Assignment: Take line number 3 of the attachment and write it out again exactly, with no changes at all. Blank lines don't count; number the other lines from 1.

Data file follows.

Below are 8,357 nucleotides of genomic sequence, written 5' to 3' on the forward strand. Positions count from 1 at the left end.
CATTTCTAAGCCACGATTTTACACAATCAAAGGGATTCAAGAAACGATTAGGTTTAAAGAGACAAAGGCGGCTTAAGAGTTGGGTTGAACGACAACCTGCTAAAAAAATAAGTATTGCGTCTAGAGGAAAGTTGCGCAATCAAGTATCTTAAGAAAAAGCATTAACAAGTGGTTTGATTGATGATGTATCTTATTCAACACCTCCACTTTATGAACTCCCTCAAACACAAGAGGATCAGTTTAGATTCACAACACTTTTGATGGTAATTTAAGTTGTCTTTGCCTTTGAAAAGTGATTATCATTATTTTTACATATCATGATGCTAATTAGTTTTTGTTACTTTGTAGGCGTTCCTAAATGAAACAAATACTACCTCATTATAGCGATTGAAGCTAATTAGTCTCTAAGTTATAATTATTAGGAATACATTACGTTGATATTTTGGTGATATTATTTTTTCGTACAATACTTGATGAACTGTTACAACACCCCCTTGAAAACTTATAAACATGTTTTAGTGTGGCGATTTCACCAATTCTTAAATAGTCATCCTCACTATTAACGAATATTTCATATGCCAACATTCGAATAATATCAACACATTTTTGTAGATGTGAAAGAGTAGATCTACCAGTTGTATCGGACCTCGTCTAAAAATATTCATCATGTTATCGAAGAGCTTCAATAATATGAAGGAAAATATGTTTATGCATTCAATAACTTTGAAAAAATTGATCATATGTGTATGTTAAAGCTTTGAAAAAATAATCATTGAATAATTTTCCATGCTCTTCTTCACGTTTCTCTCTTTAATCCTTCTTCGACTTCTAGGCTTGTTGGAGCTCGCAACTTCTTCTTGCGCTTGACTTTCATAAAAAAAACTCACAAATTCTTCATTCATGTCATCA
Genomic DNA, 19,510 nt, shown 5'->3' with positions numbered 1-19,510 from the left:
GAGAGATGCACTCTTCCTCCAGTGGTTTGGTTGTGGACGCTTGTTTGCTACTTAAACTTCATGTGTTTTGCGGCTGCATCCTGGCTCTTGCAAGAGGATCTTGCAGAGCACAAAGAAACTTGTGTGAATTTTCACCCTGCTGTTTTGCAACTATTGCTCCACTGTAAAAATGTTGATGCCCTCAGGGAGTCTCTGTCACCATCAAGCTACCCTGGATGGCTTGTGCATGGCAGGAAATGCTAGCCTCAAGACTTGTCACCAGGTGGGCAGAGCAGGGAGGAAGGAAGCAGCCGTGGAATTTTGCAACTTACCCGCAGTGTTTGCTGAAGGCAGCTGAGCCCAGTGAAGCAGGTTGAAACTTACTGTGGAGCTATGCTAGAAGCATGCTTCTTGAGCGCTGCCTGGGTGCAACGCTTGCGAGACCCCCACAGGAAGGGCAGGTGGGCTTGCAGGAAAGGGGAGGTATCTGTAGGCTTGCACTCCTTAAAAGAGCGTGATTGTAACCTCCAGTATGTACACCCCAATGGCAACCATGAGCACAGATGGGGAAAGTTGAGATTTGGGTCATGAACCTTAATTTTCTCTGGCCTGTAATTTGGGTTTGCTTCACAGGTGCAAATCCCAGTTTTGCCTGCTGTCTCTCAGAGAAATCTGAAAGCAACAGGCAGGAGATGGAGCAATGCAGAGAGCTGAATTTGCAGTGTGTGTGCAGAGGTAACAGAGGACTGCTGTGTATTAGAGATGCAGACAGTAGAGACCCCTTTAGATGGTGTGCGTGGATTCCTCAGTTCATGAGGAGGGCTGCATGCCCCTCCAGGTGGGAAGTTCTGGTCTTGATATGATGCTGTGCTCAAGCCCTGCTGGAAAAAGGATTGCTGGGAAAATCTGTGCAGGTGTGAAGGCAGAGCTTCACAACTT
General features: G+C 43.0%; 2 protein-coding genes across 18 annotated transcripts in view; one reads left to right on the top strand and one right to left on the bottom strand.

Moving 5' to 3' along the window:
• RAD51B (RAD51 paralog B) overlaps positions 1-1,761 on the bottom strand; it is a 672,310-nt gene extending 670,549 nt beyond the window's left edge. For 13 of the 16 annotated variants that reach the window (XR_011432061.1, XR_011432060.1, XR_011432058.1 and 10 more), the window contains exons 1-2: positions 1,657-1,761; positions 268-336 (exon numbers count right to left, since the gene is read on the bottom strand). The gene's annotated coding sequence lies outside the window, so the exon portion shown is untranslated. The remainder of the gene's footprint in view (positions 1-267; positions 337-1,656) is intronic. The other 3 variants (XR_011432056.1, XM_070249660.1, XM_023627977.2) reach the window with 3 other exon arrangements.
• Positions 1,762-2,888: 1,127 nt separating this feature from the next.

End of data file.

Genomic DNA, 19,510 nt, shown 5'->3' with positions numbered 1-19,510 from the left: